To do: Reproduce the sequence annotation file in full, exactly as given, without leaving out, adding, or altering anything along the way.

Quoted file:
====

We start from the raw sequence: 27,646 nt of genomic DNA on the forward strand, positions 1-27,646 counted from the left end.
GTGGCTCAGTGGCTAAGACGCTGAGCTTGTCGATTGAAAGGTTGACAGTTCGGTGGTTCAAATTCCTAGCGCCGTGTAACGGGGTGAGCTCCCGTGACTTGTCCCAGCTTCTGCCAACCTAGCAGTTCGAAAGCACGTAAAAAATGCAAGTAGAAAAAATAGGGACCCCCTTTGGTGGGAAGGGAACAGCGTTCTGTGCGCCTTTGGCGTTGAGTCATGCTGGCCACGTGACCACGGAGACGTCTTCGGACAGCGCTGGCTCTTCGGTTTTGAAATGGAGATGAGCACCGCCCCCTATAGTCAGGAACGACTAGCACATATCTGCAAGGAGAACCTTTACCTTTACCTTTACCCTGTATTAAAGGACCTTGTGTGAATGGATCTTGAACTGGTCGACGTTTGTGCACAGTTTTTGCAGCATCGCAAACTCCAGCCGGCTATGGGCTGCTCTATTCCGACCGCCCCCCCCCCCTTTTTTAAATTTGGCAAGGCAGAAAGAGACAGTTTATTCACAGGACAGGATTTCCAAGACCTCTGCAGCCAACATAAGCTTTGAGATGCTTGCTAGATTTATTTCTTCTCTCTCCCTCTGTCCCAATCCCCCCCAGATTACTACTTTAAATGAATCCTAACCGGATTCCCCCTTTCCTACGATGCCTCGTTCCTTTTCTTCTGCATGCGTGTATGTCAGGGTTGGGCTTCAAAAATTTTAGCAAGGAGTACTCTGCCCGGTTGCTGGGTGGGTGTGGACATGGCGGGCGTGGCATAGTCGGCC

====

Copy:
We start from the raw sequence: 27,646 nt of genomic DNA on the forward strand, positions 1-27,646 counted from the left end.
GTGGCTCAGTGGCTAAGACGCTGAGCTTGTCGATTGAAAGGTTGACAGTTCGGTGGTTCAAATTCCTAGCGCCGTGTAACGGGGTGAGCTCCCGTGACTTGTCCCAGCTTCTGCCAACCTAGCAGTTCGAAAGCACGTAAAAAATGCAAGTAGAAAAAATAGGGACCCCCTTTGGTGGGAAGGGAACAGCGTTCTGTGCGCCTTTGGCGTTGAGTCATGCTGGCCACGTGACCACGGAGACGTCTTCGGACAGCGCTGGCTCTTCGGTTTTGAAATGGAGATGAGCACCGCCCCCTATAGTCAGGAACGACTAGCACATATCTGCAAGGAGAACCTTTACCTTTACCTTTACCCTGTATTAAAGGACCTTGTGTGAATGGATCTTGAACTGGTCGACGTTTGTGCACAGTTTTTGCAGCATCGCAAACTCCAGCCGGCTATGGGCTGCTCTATTCCGACCGCCCCCCCCCCCTTTTTTAAATTTGGCAAGGCAGAAAGAGACAGTTTATTCACAGGACAGGATTTCCAAGACCTCTGCAGCCAACATAAGCTTTGAGATGCTTGCTAGATTTATTTCTTCTCTCTCCCTCTGTCCCAATCCCCCCCAGATTACTACTTTAAATGAATCCTAACCGGATTCCCCCTTTCCTACGATGCCTCGTTCCTTTTCTTCTGCATGCGTGTATGTCAGGGTTGGGCTTCAAAAATTTTAGCAAGGAGTACTCTGCCCGGTTGCTGGGTGGGTGTGGACATGGCGGGCGTGGCATAGTCGGCC